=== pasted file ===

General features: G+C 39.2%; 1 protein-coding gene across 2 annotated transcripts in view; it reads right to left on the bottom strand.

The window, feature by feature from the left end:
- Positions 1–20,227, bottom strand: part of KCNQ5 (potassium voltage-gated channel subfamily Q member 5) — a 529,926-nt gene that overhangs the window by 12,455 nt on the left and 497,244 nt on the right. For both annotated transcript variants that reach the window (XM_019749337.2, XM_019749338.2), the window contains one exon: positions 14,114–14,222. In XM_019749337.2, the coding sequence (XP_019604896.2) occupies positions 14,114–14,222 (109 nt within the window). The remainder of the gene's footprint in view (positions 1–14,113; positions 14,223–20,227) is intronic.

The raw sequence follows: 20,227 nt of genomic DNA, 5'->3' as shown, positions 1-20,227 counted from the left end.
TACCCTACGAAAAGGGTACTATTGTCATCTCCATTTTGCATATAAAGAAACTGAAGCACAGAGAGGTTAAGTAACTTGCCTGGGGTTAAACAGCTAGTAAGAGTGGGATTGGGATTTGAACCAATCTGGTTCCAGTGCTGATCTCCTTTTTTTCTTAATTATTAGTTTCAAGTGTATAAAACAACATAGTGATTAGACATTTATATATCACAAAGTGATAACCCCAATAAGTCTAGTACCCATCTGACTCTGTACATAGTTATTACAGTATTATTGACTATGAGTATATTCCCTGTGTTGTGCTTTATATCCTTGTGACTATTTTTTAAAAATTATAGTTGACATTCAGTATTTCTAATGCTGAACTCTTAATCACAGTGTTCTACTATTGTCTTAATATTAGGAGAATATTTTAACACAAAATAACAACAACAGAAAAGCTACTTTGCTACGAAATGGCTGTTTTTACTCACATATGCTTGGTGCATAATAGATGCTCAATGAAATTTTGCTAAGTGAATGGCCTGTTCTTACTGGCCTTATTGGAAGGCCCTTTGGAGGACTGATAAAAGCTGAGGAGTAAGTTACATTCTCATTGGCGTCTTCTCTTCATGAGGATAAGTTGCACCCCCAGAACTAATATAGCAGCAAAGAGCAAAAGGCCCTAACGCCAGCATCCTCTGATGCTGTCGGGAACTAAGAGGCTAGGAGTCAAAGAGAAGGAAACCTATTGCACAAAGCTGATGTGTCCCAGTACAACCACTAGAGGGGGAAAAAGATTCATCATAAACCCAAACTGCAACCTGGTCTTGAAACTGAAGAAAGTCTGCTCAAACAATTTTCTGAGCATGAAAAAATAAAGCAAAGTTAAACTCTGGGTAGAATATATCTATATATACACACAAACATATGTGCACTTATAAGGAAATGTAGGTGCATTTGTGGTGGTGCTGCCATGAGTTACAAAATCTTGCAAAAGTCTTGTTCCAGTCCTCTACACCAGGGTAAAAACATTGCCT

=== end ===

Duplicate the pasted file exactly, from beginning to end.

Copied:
General features: G+C 39.2%; 1 protein-coding gene across 2 annotated transcripts in view; it reads right to left on the bottom strand.

The window, feature by feature from the left end:
- Positions 1–20,227, bottom strand: part of KCNQ5 (potassium voltage-gated channel subfamily Q member 5) — a 529,926-nt gene that overhangs the window by 12,455 nt on the left and 497,244 nt on the right. For both annotated transcript variants that reach the window (XM_019749337.2, XM_019749338.2), the window contains one exon: positions 14,114–14,222. In XM_019749337.2, the coding sequence (XP_019604896.2) occupies positions 14,114–14,222 (109 nt within the window). The remainder of the gene's footprint in view (positions 1–14,113; positions 14,223–20,227) is intronic.

The raw sequence follows: 20,227 nt of genomic DNA, 5'->3' as shown, positions 1-20,227 counted from the left end.
TACCCTACGAAAAGGGTACTATTGTCATCTCCATTTTGCATATAAAGAAACTGAAGCACAGAGAGGTTAAGTAACTTGCCTGGGGTTAAACAGCTAGTAAGAGTGGGATTGGGATTTGAACCAATCTGGTTCCAGTGCTGATCTCCTTTTTTTCTTAATTATTAGTTTCAAGTGTATAAAACAACATAGTGATTAGACATTTATATATCACAAAGTGATAACCCCAATAAGTCTAGTACCCATCTGACTCTGTACATAGTTATTACAGTATTATTGACTATGAGTATATTCCCTGTGTTGTGCTTTATATCCTTGTGACTATTTTTTAAAAATTATAGTTGACATTCAGTATTTCTAATGCTGAACTCTTAATCACAGTGTTCTACTATTGTCTTAATATTAGGAGAATATTTTAACACAAAATAACAACAACAGAAAAGCTACTTTGCTACGAAATGGCTGTTTTTACTCACATATGCTTGGTGCATAATAGATGCTCAATGAAATTTTGCTAAGTGAATGGCCTGTTCTTACTGGCCTTATTGGAAGGCCCTTTGGAGGACTGATAAAAGCTGAGGAGTAAGTTACATTCTCATTGGCGTCTTCTCTTCATGAGGATAAGTTGCACCCCCAGAACTAATATAGCAGCAAAGAGCAAAAGGCCCTAACGCCAGCATCCTCTGATGCTGTCGGGAACTAAGAGGCTAGGAGTCAAAGAGAAGGAAACCTATTGCACAAAGCTGATGTGTCCCAGTACAACCACTAGAGGGGGAAAAAGATTCATCATAAACCCAAACTGCAACCTGGTCTTGAAACTGAAGAAAGTCTGCTCAAACAATTTTCTGAGCATGAAAAAATAAAGCAAAGTTAAACTCTGGGTAGAATATATCTATATATACACACAAACATATGTGCACTTATAAGGAAATGTAGGTGCATTTGTGGTGGTGCTGCCATGAGTTACAAAATCTTGCAAAAGTCTTGTTCCAGTCCTCTACACCAGGGTAAAAACATTGCCT